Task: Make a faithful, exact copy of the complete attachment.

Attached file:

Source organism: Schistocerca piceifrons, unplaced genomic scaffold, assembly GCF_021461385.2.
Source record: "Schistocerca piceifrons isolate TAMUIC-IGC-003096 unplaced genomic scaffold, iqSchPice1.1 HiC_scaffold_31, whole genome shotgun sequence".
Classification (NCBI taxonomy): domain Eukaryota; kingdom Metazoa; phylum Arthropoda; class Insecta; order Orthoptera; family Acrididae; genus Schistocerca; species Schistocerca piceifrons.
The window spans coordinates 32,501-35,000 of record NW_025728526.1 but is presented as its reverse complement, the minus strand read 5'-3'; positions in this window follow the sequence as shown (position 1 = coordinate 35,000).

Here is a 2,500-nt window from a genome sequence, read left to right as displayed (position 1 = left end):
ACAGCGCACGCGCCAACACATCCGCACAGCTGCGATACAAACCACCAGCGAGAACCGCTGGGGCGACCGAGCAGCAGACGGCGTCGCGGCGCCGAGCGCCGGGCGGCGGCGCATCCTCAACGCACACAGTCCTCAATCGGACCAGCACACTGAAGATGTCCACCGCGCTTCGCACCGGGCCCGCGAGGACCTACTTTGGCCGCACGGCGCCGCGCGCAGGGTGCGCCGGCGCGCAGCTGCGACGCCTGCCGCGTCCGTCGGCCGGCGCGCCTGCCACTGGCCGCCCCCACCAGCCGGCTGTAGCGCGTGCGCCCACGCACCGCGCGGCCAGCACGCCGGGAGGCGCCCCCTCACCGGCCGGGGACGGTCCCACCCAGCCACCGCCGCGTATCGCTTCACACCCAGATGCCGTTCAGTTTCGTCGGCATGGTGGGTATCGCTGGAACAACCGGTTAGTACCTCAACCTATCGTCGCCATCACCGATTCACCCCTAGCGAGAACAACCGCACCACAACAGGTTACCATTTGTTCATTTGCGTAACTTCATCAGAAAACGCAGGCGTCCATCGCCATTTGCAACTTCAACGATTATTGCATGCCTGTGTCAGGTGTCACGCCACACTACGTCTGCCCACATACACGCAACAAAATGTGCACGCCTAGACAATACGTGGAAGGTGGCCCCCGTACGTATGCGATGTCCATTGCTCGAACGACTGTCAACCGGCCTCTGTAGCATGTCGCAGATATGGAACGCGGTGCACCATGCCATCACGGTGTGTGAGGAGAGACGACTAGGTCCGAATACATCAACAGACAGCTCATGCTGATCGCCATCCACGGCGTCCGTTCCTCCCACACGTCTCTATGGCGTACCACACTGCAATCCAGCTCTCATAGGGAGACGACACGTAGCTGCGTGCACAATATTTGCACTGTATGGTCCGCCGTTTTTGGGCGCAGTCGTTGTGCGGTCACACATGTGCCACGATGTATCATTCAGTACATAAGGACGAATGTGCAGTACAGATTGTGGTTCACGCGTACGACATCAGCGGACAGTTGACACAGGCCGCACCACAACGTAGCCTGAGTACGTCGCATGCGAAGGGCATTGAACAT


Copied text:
Source organism: Schistocerca piceifrons, unplaced genomic scaffold, assembly GCF_021461385.2.
Source record: "Schistocerca piceifrons isolate TAMUIC-IGC-003096 unplaced genomic scaffold, iqSchPice1.1 HiC_scaffold_31, whole genome shotgun sequence".
Classification (NCBI taxonomy): domain Eukaryota; kingdom Metazoa; phylum Arthropoda; class Insecta; order Orthoptera; family Acrididae; genus Schistocerca; species Schistocerca piceifrons.
The window spans coordinates 32,501-35,000 of record NW_025728526.1 but is presented as its reverse complement, the minus strand read 5'-3'; positions in this window follow the sequence as shown (position 1 = coordinate 35,000).

Here is a 2,500-nt window from a genome sequence, read left to right as displayed (position 1 = left end):
ACAGCGCACGCGCCAACACATCCGCACAGCTGCGATACAAACCACCAGCGAGAACCGCTGGGGCGACCGAGCAGCAGACGGCGTCGCGGCGCCGAGCGCCGGGCGGCGGCGCATCCTCAACGCACACAGTCCTCAATCGGACCAGCACACTGAAGATGTCCACCGCGCTTCGCACCGGGCCCGCGAGGACCTACTTTGGCCGCACGGCGCCGCGCGCAGGGTGCGCCGGCGCGCAGCTGCGACGCCTGCCGCGTCCGTCGGCCGGCGCGCCTGCCACTGGCCGCCCCCACCAGCCGGCTGTAGCGCGTGCGCCCACGCACCGCGCGGCCAGCACGCCGGGAGGCGCCCCCTCACCGGCCGGGGACGGTCCCACCCAGCCACCGCCGCGTATCGCTTCACACCCAGATGCCGTTCAGTTTCGTCGGCATGGTGGGTATCGCTGGAACAACCGGTTAGTACCTCAACCTATCGTCGCCATCACCGATTCACCCCTAGCGAGAACAACCGCACCACAACAGGTTACCATTTGTTCATTTGCGTAACTTCATCAGAAAACGCAGGCGTCCATCGCCATTTGCAACTTCAACGATTATTGCATGCCTGTGTCAGGTGTCACGCCACACTACGTCTGCCCACATACACGCAACAAAATGTGCACGCCTAGACAATACGTGGAAGGTGGCCCCCGTACGTATGCGATGTCCATTGCTCGAACGACTGTCAACCGGCCTCTGTAGCATGTCGCAGATATGGAACGCGGTGCACCATGCCATCACGGTGTGTGAGGAGAGACGACTAGGTCCGAATACATCAACAGACAGCTCATGCTGATCGCCATCCACGGCGTCCGTTCCTCCCACACGTCTCTATGGCGTACCACACTGCAATCCAGCTCTCATAGGGAGACGACACGTAGCTGCGTGCACAATATTTGCACTGTATGGTCCGCCGTTTTTGGGCGCAGTCGTTGTGCGGTCACACATGTGCCACGATGTATCATTCAGTACATAAGGACGAATGTGCAGTACAGATTGTGGTTCACGCGTACGACATCAGCGGACAGTTGACACAGGCCGCACCACAACGTAGCCTGAGTACGTCGCATGCGAAGGGCATTGAACAT